It’s always annoyed me when people assume that, because I’m a Christian, I must also be socially conservative on all requisite issues. And while I understand those who lean further right because of their Christian beliefs, I take issue with those who suggest that being both a follower of Christ and a social progressive are mutually exclusive.

In fact, most of my positions on social issues can be traced back to my faith, which goes to show that the spectrum of beliefs taken from any given faith, as well as the many ways in which those beliefs are applied, is wide and arguably still growing as we continue to become increasingly pluralistic and intertwined.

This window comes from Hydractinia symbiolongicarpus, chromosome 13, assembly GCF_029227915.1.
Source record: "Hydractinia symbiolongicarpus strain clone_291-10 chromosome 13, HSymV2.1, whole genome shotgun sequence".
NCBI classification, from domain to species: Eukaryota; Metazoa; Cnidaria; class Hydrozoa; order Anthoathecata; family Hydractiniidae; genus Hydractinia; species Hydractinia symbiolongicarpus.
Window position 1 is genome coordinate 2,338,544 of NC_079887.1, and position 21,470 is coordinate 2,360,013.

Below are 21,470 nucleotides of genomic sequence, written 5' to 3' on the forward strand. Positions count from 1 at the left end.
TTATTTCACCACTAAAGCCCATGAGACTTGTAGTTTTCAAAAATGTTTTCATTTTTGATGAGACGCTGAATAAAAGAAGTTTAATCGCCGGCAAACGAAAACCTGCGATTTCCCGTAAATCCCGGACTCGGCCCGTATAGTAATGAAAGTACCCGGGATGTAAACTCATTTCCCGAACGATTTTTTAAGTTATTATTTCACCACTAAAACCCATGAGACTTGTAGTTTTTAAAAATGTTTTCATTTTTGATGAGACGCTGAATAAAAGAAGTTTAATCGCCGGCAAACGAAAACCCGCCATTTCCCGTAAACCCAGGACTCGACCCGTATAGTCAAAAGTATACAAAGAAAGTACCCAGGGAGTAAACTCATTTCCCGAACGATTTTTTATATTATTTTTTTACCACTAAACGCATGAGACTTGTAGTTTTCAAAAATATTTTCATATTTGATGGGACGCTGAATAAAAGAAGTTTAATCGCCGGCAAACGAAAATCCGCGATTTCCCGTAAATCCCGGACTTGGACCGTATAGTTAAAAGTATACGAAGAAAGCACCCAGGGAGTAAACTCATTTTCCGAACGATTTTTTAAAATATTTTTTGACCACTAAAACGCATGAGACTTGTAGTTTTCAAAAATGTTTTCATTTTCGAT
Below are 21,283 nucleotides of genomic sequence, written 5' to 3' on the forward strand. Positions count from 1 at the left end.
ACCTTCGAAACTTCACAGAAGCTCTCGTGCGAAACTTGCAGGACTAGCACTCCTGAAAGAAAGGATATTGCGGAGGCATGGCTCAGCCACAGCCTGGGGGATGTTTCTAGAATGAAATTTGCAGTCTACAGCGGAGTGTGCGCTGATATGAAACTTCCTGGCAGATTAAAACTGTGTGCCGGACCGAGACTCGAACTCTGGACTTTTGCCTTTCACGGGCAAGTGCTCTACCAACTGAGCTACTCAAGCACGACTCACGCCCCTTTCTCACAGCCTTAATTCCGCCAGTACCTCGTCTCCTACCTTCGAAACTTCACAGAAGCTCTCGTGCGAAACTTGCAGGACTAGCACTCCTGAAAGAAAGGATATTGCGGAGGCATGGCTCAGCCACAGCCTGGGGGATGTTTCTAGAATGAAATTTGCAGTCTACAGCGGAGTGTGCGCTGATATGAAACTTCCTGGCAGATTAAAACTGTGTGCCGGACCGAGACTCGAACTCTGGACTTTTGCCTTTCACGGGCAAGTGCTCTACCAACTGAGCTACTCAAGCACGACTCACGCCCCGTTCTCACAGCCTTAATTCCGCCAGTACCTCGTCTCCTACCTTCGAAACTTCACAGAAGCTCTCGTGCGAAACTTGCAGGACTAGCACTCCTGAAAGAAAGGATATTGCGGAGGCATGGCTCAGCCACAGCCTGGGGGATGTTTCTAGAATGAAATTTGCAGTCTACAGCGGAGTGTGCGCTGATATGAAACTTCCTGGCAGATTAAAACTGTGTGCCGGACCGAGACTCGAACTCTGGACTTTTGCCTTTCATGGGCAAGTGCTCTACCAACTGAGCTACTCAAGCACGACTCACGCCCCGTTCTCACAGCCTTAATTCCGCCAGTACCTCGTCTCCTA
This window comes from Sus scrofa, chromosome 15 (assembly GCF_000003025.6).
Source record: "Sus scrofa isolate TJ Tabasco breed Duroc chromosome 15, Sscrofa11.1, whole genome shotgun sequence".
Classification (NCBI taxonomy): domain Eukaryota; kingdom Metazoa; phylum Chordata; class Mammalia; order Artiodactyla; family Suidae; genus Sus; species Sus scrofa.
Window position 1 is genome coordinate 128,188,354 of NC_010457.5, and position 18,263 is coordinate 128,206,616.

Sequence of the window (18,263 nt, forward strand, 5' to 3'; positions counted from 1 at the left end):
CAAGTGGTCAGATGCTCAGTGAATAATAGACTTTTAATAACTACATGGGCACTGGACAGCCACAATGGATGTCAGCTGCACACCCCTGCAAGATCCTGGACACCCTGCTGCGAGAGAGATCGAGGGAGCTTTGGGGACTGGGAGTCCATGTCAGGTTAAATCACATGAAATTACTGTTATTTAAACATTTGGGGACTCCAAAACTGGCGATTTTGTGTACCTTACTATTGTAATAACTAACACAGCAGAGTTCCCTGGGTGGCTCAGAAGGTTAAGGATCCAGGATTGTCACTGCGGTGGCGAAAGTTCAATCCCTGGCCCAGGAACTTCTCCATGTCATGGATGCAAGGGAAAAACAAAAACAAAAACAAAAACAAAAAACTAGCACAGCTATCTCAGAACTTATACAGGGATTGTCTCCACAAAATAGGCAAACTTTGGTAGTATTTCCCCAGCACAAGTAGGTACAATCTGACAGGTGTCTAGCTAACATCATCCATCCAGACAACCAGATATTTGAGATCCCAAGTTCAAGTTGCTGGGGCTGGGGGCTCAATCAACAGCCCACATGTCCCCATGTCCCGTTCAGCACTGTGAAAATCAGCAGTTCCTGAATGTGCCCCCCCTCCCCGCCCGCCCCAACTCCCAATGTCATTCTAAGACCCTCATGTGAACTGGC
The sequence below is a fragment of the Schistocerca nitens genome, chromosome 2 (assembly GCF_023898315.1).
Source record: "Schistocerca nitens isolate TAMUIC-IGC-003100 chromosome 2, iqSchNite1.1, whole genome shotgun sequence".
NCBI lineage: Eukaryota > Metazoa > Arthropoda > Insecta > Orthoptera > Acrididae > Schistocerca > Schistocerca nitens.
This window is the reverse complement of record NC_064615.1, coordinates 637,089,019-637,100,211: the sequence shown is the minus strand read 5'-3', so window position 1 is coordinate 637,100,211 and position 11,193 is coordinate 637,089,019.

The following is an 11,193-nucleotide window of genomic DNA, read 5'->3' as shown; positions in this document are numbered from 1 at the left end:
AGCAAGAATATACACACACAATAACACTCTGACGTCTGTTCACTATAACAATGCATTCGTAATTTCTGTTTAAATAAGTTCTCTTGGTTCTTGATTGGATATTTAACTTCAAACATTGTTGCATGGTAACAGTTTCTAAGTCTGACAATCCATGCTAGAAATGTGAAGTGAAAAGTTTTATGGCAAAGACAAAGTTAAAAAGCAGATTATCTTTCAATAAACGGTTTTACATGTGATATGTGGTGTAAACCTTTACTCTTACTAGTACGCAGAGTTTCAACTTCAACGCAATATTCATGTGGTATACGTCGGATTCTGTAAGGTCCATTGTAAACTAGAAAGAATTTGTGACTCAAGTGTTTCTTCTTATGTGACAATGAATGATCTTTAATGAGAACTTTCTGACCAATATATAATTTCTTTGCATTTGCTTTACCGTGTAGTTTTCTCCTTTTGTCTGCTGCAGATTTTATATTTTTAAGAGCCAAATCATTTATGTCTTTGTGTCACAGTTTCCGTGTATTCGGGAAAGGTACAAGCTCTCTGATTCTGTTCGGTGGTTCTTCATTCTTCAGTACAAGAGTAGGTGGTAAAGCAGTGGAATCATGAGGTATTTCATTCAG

Depending on your perspective, it could be argued that the landscape of presidential candidates either reflects such religious diversity, or that it’s still more of the same old majority rule at play, with a few minor cosmetic adjustments. For some, the fact that a Mormon is the Republican nominee is nothing short of astonishing, and what’s more, that the evangelical right is generally finding their way toward alignment with Mitt Romney’s presidential ticket.

It’s also worth noting that last week's vice presidential debate was the first time in history that we’ve had two Catholic VP nominees running against each other. The only fairly typical one in the group (unless you ask the Muslim conspiracy theorists, that is) is Barack Obama who is a member of the mainline protestant Christian denomination, the United Church of Christ.

The Nones: Skeptics Are the New Religious

Questioning Christianity illustration, Alberto Masnovo / Shutterstock.com

Questioning Christianity illustration, Alberto Masnovo / Shutterstock.com